June 9, 2004

Has the Riemann Hypothesis been solved?

A Purdue University mathematician who goes by the name de Branges claims that he's proven the Riemann hypothesis.

The Riemann hypothesis, first formulated by Bernhard Riemann in 1859, is a highly complex theory about the nature of prime numbers - those numbers divisible only by 1 and themselves. More technically, it's a conjecture about the distribution of the zeros of Riemann's zeta function ΞΆ(s). It's considered to be one of the most important open problems of contemporary mathematics; a $1,000,000 prize has been offered by the Clay Mathematics Institute for a proof.

De Branges has posted a 23-page paper detailing his attempt at a proof on his university Webpage. Called, "Apology For The Proof of the Riemann Hypothesis," it's actually an interesting read, even for those of us who are mathematically hopeless.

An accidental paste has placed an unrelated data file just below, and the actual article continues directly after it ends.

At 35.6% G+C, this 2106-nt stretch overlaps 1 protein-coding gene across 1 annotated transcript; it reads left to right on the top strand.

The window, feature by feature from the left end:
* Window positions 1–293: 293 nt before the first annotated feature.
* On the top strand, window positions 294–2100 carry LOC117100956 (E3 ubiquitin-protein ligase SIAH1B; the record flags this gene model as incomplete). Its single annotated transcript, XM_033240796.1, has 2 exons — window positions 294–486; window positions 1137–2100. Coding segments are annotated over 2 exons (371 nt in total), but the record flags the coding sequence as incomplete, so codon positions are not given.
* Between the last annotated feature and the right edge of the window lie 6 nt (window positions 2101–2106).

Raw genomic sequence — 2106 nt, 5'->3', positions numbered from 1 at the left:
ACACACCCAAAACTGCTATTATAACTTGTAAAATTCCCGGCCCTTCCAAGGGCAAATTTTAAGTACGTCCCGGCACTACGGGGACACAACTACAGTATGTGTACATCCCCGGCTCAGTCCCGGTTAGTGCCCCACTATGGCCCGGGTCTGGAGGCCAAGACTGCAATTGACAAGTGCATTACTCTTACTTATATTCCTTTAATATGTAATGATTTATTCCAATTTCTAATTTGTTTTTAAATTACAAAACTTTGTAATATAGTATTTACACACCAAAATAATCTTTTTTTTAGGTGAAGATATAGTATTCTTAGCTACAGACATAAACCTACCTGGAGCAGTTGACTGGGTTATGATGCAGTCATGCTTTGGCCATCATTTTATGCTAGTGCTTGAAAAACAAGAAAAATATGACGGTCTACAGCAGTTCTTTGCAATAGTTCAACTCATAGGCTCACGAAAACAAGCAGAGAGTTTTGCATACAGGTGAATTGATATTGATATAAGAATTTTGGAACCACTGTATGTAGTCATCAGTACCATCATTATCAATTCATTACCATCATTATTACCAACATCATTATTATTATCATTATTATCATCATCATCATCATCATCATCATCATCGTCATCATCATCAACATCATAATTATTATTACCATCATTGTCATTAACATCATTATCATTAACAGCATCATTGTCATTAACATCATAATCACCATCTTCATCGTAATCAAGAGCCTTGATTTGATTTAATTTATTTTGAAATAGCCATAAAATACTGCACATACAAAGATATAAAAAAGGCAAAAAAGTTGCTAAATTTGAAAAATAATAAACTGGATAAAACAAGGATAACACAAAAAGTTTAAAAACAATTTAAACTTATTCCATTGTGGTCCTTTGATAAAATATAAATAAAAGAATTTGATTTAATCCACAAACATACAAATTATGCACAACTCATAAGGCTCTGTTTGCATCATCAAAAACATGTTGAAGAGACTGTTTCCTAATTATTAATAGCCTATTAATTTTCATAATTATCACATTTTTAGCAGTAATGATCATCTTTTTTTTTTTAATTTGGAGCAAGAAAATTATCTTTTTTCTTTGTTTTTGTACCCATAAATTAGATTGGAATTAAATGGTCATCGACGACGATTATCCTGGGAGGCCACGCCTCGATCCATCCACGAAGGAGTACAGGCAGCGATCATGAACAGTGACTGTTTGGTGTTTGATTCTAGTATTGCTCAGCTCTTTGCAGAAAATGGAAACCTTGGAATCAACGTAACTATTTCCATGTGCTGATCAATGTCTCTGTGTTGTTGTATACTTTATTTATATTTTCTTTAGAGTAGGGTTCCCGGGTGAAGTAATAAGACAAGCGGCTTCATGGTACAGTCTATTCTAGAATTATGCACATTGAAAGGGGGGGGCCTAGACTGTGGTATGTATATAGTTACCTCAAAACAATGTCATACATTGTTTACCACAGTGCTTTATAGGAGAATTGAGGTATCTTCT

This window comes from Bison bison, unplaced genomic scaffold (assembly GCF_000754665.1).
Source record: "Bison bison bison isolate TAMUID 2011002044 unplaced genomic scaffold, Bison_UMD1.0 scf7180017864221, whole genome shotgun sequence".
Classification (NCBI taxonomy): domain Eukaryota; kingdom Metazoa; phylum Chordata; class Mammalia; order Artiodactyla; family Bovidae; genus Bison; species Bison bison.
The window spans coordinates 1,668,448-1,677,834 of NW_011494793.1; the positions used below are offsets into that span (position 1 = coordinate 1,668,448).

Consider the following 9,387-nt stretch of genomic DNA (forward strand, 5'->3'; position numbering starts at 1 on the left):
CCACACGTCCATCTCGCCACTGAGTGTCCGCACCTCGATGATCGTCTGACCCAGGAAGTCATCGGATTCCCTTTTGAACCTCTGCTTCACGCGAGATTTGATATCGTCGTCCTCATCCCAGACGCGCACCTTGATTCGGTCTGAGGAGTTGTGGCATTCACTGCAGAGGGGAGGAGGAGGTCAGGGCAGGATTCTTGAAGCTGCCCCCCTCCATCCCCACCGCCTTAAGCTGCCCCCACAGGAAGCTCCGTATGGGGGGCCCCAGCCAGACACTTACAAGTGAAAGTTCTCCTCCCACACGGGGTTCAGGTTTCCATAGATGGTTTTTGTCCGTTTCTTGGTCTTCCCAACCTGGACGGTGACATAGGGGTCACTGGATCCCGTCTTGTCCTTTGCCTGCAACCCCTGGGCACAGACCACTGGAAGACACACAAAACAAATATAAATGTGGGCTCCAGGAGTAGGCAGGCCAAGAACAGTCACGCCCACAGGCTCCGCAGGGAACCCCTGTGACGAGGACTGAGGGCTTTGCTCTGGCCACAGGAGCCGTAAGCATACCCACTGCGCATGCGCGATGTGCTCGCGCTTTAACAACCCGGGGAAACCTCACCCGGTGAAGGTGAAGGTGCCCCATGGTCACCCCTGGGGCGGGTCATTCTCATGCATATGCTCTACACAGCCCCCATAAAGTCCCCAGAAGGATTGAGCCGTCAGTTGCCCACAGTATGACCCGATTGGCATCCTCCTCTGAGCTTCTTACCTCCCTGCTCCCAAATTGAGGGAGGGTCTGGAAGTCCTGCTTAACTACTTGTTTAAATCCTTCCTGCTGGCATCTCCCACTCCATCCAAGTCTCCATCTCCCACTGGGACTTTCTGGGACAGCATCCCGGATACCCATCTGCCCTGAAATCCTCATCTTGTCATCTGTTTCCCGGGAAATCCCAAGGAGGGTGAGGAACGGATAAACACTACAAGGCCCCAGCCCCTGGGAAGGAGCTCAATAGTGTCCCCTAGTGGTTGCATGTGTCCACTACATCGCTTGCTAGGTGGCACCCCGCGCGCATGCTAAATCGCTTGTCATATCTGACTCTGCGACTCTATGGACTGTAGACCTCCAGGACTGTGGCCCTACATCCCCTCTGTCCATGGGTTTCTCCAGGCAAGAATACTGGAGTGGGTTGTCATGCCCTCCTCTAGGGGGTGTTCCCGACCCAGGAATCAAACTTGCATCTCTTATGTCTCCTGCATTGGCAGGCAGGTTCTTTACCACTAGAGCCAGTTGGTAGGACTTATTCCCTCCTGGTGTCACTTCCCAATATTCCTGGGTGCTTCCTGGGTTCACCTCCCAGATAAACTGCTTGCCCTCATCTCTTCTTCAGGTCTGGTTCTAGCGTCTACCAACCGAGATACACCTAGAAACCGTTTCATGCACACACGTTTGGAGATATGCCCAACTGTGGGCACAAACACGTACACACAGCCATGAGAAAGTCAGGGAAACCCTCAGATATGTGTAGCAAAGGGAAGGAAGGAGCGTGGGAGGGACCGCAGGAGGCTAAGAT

2 comments:

Marc_Geddes said...

The answer George is no, De Branges has not solved the Riemann Hypothesis. You should read this recent fascinating popular science book which details the efforts of De Branges and other mathematicians:

'Dr Riemann's Zeros' (Karl Sabbagh)
http://www.amazon.com/exec/obidos/tg/detail/-/1843541009/

Also see one of my websites for a good hotlist related to the "Riemann Hypothesis":

http://www.riemannai.org/hotlists.htm

It's a fascinating mystery. The secret to prime numbers is written into the deep structure of reality.

George said...

Interesting, thanks for that note, Marc. I'll take a look at the book you referrence.